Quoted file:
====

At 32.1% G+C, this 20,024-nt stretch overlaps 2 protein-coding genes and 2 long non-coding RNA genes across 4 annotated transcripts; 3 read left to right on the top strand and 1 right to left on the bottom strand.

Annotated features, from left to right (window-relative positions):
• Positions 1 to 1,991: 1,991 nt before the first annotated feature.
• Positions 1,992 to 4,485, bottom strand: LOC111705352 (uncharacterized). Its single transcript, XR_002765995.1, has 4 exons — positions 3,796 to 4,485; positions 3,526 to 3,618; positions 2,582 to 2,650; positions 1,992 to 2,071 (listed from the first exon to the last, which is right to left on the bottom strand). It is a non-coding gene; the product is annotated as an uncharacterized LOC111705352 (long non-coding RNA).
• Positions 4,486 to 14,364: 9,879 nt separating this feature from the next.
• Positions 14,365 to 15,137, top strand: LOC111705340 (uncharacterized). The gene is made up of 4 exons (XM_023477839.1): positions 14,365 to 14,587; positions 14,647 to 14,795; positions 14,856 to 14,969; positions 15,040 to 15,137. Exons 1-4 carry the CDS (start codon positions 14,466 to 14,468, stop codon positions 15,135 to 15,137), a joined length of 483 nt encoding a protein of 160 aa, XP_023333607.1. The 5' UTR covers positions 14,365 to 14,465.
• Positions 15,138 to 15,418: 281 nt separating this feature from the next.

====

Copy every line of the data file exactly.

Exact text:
At 32.1% G+C, this 20,024-nt stretch overlaps 2 protein-coding genes and 2 long non-coding RNA genes across 4 annotated transcripts; 3 read left to right on the top strand and 1 right to left on the bottom strand.

Annotated features, from left to right (window-relative positions):
• Positions 1 to 1,991: 1,991 nt before the first annotated feature.
• Positions 1,992 to 4,485, bottom strand: LOC111705352 (uncharacterized). Its single transcript, XR_002765995.1, has 4 exons — positions 3,796 to 4,485; positions 3,526 to 3,618; positions 2,582 to 2,650; positions 1,992 to 2,071 (listed from the first exon to the last, which is right to left on the bottom strand). It is a non-coding gene; the product is annotated as an uncharacterized LOC111705352 (long non-coding RNA).
• Positions 4,486 to 14,364: 9,879 nt separating this feature from the next.
• Positions 14,365 to 15,137, top strand: LOC111705340 (uncharacterized). The gene is made up of 4 exons (XM_023477839.1): positions 14,365 to 14,587; positions 14,647 to 14,795; positions 14,856 to 14,969; positions 15,040 to 15,137. Exons 1-4 carry the CDS (start codon positions 14,466 to 14,468, stop codon positions 15,135 to 15,137), a joined length of 483 nt encoding a protein of 160 aa, XP_023333607.1. The 5' UTR covers positions 14,365 to 14,465.
• Positions 15,138 to 15,418: 281 nt separating this feature from the next.